13. For business travel, it’s not that simple. Many companies have travel policies that require their employees to take the lowest available fare, and won’t pay extra for premium economy. Yes, the employees might be able to upgrade themselves, but why should they have to?

    I’d also take issue with the assertion that “there are plenty of opportunities to get a better seat”. On many popular routes the percentage of elites with automatic access to premium economy is so high that few if any premium economy seats are available for late purchasers. (Again, it’s business travelers who are most likely to be faced with travel at short notice).

    And finally the dramatic consolidation in the industry has significantly reduced real choice and competition. Anyone who thinks that the airline industry is a libertarian free market is delusional….

  14. So you support regulation of luxury resort fees, but oppose regulation of economy seating, while you fly around the world in first class and stay at luxury resorts. Got it.

  15. If consumers want more legroom and are open to paying for it, please explain the success of Spirit Airlines. They proudly admit their seats are tiny and they charge for everything. I hear so many people say ‘i’m never flying spirit again’ but once they see they can save $40 on a flight to Florida, they go for it.

    I’d love to have free economy plus style seating on all flights, but i’d rather my fares be cheaper and pay for it when I want to (such as JFK->LAX) and not when i dont (LGA->PIT)

  16. @ Astounded — No, I support the *disclosure* of resort fees, just as I support the *disclosure* of legroom. I don’t think it’s the government’s job to eliminate resort fees, and I also don’t think it’s the government’s job to regulate legroom.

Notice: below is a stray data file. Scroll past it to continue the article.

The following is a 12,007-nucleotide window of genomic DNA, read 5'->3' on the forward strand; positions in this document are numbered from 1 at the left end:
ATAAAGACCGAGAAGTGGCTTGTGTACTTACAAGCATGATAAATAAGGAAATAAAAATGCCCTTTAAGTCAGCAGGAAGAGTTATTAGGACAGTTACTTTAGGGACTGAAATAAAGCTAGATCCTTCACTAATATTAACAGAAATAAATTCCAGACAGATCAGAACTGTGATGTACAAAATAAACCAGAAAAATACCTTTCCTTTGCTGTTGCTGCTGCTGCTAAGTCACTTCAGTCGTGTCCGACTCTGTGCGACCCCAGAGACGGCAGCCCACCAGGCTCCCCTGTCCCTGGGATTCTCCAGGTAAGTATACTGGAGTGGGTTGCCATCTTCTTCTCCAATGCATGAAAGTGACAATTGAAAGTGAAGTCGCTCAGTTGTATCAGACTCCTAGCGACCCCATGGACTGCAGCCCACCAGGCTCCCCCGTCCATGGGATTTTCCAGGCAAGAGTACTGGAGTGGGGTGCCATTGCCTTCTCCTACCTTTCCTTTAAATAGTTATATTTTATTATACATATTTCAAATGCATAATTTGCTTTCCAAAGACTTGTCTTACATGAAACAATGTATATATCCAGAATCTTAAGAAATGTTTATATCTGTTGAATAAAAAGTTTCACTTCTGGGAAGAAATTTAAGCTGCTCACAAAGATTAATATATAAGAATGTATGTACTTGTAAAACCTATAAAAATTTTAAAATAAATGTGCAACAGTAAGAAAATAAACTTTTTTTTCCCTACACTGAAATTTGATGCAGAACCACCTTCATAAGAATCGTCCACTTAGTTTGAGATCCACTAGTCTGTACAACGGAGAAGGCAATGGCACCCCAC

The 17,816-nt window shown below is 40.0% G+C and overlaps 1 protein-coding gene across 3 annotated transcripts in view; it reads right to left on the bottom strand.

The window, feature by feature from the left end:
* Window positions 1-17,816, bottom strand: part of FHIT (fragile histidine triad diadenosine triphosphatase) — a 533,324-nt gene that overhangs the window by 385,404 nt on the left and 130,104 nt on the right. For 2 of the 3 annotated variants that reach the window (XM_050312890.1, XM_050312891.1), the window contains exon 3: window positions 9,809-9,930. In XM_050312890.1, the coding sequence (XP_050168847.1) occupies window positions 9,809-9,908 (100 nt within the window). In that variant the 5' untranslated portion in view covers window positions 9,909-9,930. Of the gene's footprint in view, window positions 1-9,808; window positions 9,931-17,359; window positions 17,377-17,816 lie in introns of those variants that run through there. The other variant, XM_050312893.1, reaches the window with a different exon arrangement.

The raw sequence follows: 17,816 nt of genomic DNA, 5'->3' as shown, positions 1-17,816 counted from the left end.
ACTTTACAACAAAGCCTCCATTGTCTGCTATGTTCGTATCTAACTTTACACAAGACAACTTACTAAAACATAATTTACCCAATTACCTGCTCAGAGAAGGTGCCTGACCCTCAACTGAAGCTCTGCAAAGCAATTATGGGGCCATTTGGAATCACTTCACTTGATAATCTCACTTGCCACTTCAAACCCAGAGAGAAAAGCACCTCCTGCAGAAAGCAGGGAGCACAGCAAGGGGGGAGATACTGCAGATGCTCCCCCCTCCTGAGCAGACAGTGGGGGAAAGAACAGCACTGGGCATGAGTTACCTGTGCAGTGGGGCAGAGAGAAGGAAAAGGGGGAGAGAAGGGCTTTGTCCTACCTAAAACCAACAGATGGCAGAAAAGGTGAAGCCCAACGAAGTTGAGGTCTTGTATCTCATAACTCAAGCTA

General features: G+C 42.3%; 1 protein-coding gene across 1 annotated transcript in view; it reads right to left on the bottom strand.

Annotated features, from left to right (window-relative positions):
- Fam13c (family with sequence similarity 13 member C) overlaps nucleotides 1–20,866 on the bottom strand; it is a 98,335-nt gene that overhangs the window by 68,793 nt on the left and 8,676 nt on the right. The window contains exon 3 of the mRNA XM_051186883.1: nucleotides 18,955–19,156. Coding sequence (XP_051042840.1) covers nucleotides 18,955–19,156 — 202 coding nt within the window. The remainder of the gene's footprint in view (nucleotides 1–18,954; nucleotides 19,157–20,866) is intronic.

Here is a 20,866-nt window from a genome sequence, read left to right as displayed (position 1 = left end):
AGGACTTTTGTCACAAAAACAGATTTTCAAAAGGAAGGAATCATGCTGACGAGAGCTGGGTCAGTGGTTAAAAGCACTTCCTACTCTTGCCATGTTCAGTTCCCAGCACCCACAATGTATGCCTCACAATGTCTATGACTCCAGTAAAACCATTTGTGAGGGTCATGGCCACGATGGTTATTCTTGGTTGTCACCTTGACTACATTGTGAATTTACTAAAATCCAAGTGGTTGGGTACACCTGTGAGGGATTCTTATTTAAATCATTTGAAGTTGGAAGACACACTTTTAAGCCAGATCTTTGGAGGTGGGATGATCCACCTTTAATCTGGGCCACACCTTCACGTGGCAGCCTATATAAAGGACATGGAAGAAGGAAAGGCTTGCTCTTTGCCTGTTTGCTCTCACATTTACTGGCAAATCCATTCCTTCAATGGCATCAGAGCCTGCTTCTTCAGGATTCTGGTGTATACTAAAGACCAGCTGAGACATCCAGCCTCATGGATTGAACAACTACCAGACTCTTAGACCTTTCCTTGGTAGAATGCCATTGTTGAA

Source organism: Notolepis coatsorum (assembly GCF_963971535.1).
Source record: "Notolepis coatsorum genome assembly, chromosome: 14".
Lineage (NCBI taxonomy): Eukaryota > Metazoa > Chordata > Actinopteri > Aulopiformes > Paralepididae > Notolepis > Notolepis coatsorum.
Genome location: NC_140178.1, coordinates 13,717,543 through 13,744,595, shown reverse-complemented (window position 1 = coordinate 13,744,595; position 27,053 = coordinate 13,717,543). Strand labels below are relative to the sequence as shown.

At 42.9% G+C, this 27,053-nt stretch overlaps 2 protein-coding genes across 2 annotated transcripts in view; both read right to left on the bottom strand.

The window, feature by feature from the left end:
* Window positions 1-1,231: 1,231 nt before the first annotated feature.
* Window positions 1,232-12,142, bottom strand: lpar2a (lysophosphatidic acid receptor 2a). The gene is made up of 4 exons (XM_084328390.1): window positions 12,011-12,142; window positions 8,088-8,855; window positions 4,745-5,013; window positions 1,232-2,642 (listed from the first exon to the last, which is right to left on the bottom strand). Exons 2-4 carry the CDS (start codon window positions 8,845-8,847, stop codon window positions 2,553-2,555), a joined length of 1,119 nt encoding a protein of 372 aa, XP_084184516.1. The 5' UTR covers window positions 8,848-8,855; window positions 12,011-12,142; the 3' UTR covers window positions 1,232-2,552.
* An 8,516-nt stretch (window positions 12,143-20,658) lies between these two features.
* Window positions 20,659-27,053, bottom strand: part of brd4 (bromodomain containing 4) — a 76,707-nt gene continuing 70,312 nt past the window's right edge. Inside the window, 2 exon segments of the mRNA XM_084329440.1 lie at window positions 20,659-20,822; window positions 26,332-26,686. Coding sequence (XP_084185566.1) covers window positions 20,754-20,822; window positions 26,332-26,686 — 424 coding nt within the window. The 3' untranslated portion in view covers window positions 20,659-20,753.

17. @ Lucky – “But why is that something the government should regulate? ”

    Because the government should be able to ensure that the common carriers provide safe, reliable, comfortable services to taxpayers.

    I could buy the “free market” argument if there were more than three major US carriers, but with regard to the welfare of the public you can bet that those carriers will continue to reduce seat size indefinitely. Where does it stop? This will become a safety issue that the FAA will turn a blind eye toward (see also: lap infants). If Congress needs to step in, Congress needs to step in.

  18. @ Alan — Legroom has nothing to do with safe and reliable transportation, as the FAA still has to certify any type of seat. So regardless of this legislation, seats need to be certified for their safety before any airlines can install them. So this bill really doesn’t address safety.

    I guess what we’ll have to agree to disagree on is the government regulating “comfortable” services to taxpayers (and non-taxpayers, for that matter). I don’t view that as being the government’s role, though certainly respect if you do. At least we know where we disagree.

    If the government is going to start regulating comfort then I can think of many city buses, trains, and subways they could start with!

  19. I am in support of this Bill. If there was more competition between Airlines or Flight then I agree that this bill does not make sense. But since now competition is non existent between big carriers, it should be regulated until competition comes back. Airlines can literary squeeze us for their profit.

  20. “It’s just plain unfair that a person gets charged for extra inches that were once standard,”

    Senator Schumer, they are not getting “charged extra”. Economy plus costs about, if not less than, what economy did in the good old days when economy was more comfortable. Only now, consumers have the option for a yet less expensive, less comfortable option. Mr. Senator, would you be happier if they just called “Y+” “Y” and “Y” “Y-“?

    Mr. Senator, please do not shame the airlines – rather, shame the consumers who have encouraged the race to the bottom.

  21. @CompSpy, how is competition between airlines non existent? Airlines compete every day on cost. Just because there has been consolidation doesn’t mean there isn’t competition. From CHS where I am, which is a pretty small airport, I have access to AA, UA, DL, B6, WN, AS, even Silver and Porter. On every flight out I have a choice between most of them which vary on price, duration, and number of stops. While I’m loyal to AA, I just booked a flight on WN to BNA because of competition. WN offers a non-stop flight for a cheaper price. That in itself is competition.